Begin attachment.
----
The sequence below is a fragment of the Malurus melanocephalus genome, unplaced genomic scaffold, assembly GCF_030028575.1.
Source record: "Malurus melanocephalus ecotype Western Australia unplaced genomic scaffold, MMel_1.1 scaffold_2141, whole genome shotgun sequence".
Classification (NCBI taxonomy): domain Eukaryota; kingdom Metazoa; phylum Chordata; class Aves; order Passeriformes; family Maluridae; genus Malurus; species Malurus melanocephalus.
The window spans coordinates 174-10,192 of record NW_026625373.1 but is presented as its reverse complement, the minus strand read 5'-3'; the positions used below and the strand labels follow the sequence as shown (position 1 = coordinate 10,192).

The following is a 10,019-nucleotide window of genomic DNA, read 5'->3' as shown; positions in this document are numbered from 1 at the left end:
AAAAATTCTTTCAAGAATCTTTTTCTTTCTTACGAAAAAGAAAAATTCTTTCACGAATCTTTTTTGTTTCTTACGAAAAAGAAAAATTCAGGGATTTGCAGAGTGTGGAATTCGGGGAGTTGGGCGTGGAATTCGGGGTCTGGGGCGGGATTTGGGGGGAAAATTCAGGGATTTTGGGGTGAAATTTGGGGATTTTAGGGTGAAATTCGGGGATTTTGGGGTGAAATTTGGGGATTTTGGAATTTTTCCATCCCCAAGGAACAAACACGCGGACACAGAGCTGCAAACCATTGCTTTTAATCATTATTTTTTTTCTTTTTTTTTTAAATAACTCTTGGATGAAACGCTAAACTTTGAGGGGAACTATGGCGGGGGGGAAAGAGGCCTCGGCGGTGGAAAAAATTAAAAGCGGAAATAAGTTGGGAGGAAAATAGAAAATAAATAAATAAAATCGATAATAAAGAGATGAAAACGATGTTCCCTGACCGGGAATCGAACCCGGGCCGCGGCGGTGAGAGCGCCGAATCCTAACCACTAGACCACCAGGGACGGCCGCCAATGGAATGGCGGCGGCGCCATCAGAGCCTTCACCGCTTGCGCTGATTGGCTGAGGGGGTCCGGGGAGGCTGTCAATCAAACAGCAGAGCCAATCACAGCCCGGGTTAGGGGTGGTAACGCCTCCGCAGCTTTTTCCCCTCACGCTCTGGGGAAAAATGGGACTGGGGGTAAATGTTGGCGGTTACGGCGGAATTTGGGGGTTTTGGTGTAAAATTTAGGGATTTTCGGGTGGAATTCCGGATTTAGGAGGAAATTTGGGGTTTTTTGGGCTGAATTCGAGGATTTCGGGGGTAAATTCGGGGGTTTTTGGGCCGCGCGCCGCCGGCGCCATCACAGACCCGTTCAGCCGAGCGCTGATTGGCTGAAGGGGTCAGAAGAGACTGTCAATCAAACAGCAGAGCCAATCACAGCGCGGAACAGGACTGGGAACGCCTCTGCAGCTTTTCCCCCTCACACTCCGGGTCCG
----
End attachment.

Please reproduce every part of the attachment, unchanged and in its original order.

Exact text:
The sequence below is a fragment of the Malurus melanocephalus genome, unplaced genomic scaffold, assembly GCF_030028575.1.
Source record: "Malurus melanocephalus ecotype Western Australia unplaced genomic scaffold, MMel_1.1 scaffold_2141, whole genome shotgun sequence".
Classification (NCBI taxonomy): domain Eukaryota; kingdom Metazoa; phylum Chordata; class Aves; order Passeriformes; family Maluridae; genus Malurus; species Malurus melanocephalus.
The window spans coordinates 174-10,192 of record NW_026625373.1 but is presented as its reverse complement, the minus strand read 5'-3'; the positions used below and the strand labels follow the sequence as shown (position 1 = coordinate 10,192).

The following is a 10,019-nucleotide window of genomic DNA, read 5'->3' as shown; positions in this document are numbered from 1 at the left end:
AAAAATTCTTTCAAGAATCTTTTTCTTTCTTACGAAAAAGAAAAATTCTTTCACGAATCTTTTTTGTTTCTTACGAAAAAGAAAAATTCAGGGATTTGCAGAGTGTGGAATTCGGGGAGTTGGGCGTGGAATTCGGGGTCTGGGGCGGGATTTGGGGGGAAAATTCAGGGATTTTGGGGTGAAATTTGGGGATTTTAGGGTGAAATTCGGGGATTTTGGGGTGAAATTTGGGGATTTTGGAATTTTTCCATCCCCAAGGAACAAACACGCGGACACAGAGCTGCAAACCATTGCTTTTAATCATTATTTTTTTTCTTTTTTTTTTAAATAACTCTTGGATGAAACGCTAAACTTTGAGGGGAACTATGGCGGGGGGGAAAGAGGCCTCGGCGGTGGAAAAAATTAAAAGCGGAAATAAGTTGGGAGGAAAATAGAAAATAAATAAATAAAATCGATAATAAAGAGATGAAAACGATGTTCCCTGACCGGGAATCGAACCCGGGCCGCGGCGGTGAGAGCGCCGAATCCTAACCACTAGACCACCAGGGACGGCCGCCAATGGAATGGCGGCGGCGCCATCAGAGCCTTCACCGCTTGCGCTGATTGGCTGAGGGGGTCCGGGGAGGCTGTCAATCAAACAGCAGAGCCAATCACAGCCCGGGTTAGGGGTGGTAACGCCTCCGCAGCTTTTTCCCCTCACGCTCTGGGGAAAAATGGGACTGGGGGTAAATGTTGGCGGTTACGGCGGAATTTGGGGGTTTTGGTGTAAAATTTAGGGATTTTCGGGTGGAATTCCGGATTTAGGAGGAAATTTGGGGTTTTTTGGGCTGAATTCGAGGATTTCGGGGGTAAATTCGGGGGTTTTTGGGCCGCGCGCCGCCGGCGCCATCACAGACCCGTTCAGCCGAGCGCTGATTGGCTGAAGGGGTCAGAAGAGACTGTCAATCAAACAGCAGAGCCAATCACAGCGCGGAACAGGACTGGGAACGCCTCTGCAGCTTTTCCCCCTCACACTCCGGGTCCG